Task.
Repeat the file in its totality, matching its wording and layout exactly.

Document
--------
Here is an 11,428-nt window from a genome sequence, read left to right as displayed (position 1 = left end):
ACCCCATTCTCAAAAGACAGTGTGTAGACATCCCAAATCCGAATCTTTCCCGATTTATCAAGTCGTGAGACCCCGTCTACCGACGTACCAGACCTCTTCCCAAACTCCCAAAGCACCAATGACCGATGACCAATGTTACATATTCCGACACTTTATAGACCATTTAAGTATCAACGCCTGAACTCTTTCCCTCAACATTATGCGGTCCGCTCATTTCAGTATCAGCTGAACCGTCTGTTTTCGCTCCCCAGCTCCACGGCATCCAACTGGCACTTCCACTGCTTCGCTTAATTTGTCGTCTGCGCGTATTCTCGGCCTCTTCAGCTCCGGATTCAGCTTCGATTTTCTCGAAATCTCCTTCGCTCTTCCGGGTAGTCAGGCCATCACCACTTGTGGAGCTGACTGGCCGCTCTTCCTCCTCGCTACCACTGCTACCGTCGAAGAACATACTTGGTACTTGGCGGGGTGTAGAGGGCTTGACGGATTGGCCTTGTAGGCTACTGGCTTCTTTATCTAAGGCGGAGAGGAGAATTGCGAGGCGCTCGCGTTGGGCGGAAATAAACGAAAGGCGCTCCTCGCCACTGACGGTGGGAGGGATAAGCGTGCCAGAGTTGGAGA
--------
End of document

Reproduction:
Here is an 11,428-nt window from a genome sequence, read left to right as displayed (position 1 = left end):
ACCCCATTCTCAAAAGACAGTGTGTAGACATCCCAAATCCGAATCTTTCCCGATTTATCAAGTCGTGAGACCCCGTCTACCGACGTACCAGACCTCTTCCCAAACTCCCAAAGCACCAATGACCGATGACCAATGTTACATATTCCGACACTTTATAGACCATTTAAGTATCAACGCCTGAACTCTTTCCCTCAACATTATGCGGTCCGCTCATTTCAGTATCAGCTGAACCGTCTGTTTTCGCTCCCCAGCTCCACGGCATCCAACTGGCACTTCCACTGCTTCGCTTAATTTGTCGTCTGCGCGTATTCTCGGCCTCTTCAGCTCCGGATTCAGCTTCGATTTTCTCGAAATCTCCTTCGCTCTTCCGGGTAGTCAGGCCATCACCACTTGTGGAGCTGACTGGCCGCTCTTCCTCCTCGCTACCACTGCTACCGTCGAAGAACATACTTGGTACTTGGCGGGGTGTAGAGGGCTTGACGGATTGGCCTTGTAGGCTACTGGCTTCTTTATCTAAGGCGGAGAGGAGAATTGCGAGGCGCTCGCGTTGGGCGGAAATAAACGAAAGGCGCTCCTCGCCACTGACGGTGGGAGGGATAAGCGTGCCAGAGTTGGAGA